Written by Dr. Savannah Muncy, Pharm.D on
April 5, 2022
Reading Time: 6 minutes

Medically Reviewed by our Medical Affairs Team

Written by Dr. Savannah Muncy, Pharm.D on:

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Do you ever feel like your head is in a fog? Like you can’t think straight, and everything is just a big blur? If so, you’re not alone.

Many people who suffer from migraine experience brain fog during and after a migraine attack. This can be extremely frustrating and debilitating.

In this blog post, we will discuss 10 ways to cope with migraine brain fog. We will also provide tips for preventing brain fog from occurring in the first place and improving your overall cognitive function.

Let’s get started.

What exactly is a migraine?

A migraine is a neurological disorder that affects the brain and central nervous system.

This chronic illness is characterized by severe head pain, usually accompanied by nausea, vomiting, and sensitivity to light and sound.

Migraines, just like most headache disorders, are believed to be caused by changes in the brain’s blood flow, neurotransmitters, and electrical activity.

They can also be triggered by certain foods, environmental factors, stress, hormonal changes, and more. 

Symptoms of migraine can vary from person to person. Some people experience only head pain, while others suffer from a wide range of cognitive symptoms, including nerve pain, fatigue, and aura (commonly characterized by visual and sensory disturbances).

What exactly is brain fog?

Brain fog or mental fog is a term used to describe feeling mentally confused, groggy, and unfocused.

This type of cognitive impairment can be caused by many things, including stress, anxiety, medication side effects, and lack of sleep.

When brain fog hits, it can make it difficult for you to think clearly, focus on tasks, and remember things. It can also lead to feelings of fatigue and disorientation.

There are many causes of brain fog, but the most common ones are:

Migraine brain fog is a specific type of brain fog that is often associated with migraine attacks. It is characterized by mental confusion, difficulty concentrating, and feeling mentally “foggy.”

Brain fog after migraine is a common problem that can persist for days or even weeks after the migraine attack has ended.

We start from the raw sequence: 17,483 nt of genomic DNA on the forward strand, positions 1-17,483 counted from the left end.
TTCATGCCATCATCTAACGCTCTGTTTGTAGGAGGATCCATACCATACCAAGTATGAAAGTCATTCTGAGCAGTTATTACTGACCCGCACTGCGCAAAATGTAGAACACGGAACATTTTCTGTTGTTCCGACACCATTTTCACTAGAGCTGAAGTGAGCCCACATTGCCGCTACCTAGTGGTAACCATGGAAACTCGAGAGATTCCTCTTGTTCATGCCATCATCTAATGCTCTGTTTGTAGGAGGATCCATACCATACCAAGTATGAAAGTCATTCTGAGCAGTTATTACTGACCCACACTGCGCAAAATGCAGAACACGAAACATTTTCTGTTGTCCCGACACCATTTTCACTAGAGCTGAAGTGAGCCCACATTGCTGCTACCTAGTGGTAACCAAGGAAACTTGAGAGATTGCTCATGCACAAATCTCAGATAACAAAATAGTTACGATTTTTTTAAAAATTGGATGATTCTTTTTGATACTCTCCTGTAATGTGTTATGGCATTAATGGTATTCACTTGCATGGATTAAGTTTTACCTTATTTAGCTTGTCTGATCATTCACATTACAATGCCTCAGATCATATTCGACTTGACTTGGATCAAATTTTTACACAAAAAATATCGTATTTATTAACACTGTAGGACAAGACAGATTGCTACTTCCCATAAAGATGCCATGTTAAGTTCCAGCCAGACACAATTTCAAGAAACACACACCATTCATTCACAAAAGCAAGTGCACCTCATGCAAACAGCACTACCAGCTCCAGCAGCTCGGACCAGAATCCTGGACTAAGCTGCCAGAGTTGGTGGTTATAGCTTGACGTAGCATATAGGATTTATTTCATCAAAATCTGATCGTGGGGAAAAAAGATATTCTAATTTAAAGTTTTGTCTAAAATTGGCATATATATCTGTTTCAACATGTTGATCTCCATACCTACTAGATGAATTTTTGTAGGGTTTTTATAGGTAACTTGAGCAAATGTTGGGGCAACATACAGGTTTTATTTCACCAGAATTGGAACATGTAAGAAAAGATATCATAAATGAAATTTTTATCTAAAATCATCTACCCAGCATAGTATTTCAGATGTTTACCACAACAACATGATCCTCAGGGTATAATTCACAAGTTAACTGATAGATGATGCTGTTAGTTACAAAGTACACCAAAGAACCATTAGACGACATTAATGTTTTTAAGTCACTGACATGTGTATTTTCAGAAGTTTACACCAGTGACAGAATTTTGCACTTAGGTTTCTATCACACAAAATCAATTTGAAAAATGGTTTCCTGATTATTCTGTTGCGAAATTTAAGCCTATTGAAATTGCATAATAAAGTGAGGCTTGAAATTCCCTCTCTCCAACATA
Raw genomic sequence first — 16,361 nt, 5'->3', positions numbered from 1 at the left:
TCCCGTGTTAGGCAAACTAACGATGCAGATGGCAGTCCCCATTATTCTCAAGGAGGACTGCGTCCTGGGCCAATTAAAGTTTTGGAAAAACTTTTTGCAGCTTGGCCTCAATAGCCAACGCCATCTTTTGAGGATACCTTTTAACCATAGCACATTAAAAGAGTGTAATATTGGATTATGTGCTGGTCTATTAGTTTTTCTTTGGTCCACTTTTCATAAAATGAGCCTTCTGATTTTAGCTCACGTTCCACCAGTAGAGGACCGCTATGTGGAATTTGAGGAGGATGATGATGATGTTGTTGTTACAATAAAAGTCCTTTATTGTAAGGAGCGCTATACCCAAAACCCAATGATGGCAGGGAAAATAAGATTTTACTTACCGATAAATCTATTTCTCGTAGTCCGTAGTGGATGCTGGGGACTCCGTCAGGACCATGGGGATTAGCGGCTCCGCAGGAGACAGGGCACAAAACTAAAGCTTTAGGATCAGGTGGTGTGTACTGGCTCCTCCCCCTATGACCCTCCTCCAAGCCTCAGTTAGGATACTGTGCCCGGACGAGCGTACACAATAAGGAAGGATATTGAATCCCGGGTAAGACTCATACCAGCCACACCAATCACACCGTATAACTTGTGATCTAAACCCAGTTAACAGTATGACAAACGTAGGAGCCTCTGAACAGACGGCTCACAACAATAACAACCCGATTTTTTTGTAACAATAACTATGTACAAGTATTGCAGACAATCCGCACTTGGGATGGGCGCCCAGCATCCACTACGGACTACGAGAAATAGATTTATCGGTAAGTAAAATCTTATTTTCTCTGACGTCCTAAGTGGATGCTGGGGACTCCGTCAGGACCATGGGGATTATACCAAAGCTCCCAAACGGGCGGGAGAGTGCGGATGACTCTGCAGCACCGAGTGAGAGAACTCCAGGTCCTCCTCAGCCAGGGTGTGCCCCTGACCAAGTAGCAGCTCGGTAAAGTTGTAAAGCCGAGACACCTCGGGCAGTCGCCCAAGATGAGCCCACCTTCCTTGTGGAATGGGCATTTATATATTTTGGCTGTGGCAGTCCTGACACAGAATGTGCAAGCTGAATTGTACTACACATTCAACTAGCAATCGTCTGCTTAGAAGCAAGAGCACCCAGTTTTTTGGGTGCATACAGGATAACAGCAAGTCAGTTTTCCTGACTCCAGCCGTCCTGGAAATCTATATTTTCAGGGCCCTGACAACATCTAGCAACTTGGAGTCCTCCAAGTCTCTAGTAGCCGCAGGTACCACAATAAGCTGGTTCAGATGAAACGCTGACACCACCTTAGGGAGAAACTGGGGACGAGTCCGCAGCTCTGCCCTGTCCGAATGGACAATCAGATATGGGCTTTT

Can migraine cause brain fog, or can brain fog cause migraine?

It’s not entirely clear which comes first – migraine or brain fog.

According to the American Migraine Foundation, some people report that they experience brain fog during migraine attacks, while others say that brain fog is a symptom of post-migraine syndrome, also known as postdrome.

There is some evidence to suggest that migraine can cause changes in the brain that lead to cognitive dysfunction.

On the other hand, studies have shown that brain fog can be a side effect of migraine medications and can persist long after the migraine has ended.

The bottom line is that we still don’t know for sure which comes first – migraine or brain fog. But it’s clear that they are both closely associated with each other and can significantly impact your quality of life. 

Brain Fog Migraine: Common Symptoms

If you’re experiencing brain fog due to migraine, you may have some or all of the following symptoms:

  • Trouble focusing
  • Dizziness and vertigo
  • Neck pain
  • Body chills
  • Insomnia
  • Mood changes
  • Allodynia or too much sensitivity to touch
  • Sinus-like issues (i.e., facial pressure, nasal congestion, watery discharge).
  • Phantom smells (usually characterized by a burning, smoky, or decomposing smell). 

If these symptoms become so adverse that they are significantly impacting your quality of life negatively, we highly recommend that you consult your doctor or a neurologist to help you find the best treatment plan as soon as possible.

Migraine Fog Diagnosis

Migraine fog can be challenging to diagnose because it doesn’t have a specific set of symptoms.

In fact, many people who suffer from migraine brain fog may not even realize that they have it according to the American Migraine Foundation.

The best way to determine if you’re experiencing migraine brain fog is by keeping a headache diary. This is where you track your migraine symptoms, including the type of migraine you have (with or without aura), the intensity of the migraine pain, and any associated symptoms like brain fog.

If you’re experiencing cognitive problems like difficulty concentrating and feeling mentally “foggy,” it’s important to mention this to your doctor. He or she may refer you to a neurologist for further evaluation.

10 Ways to Cope with Migraine Brain Fog Effectively

Chronic migraine fog can make it difficult for you to do everyday tasks and can significantly affect your overall quality of life. But there are ways to cope with it effectively.

Here are our top ten tips for migraine prevention:

Get enough sleep

One of the best ways to cope with brain fog from migraine is to make sure you’re getting enough sleep.

Most people need between seven and eight hours of sleep per night, so try to stick to a regular sleep schedule.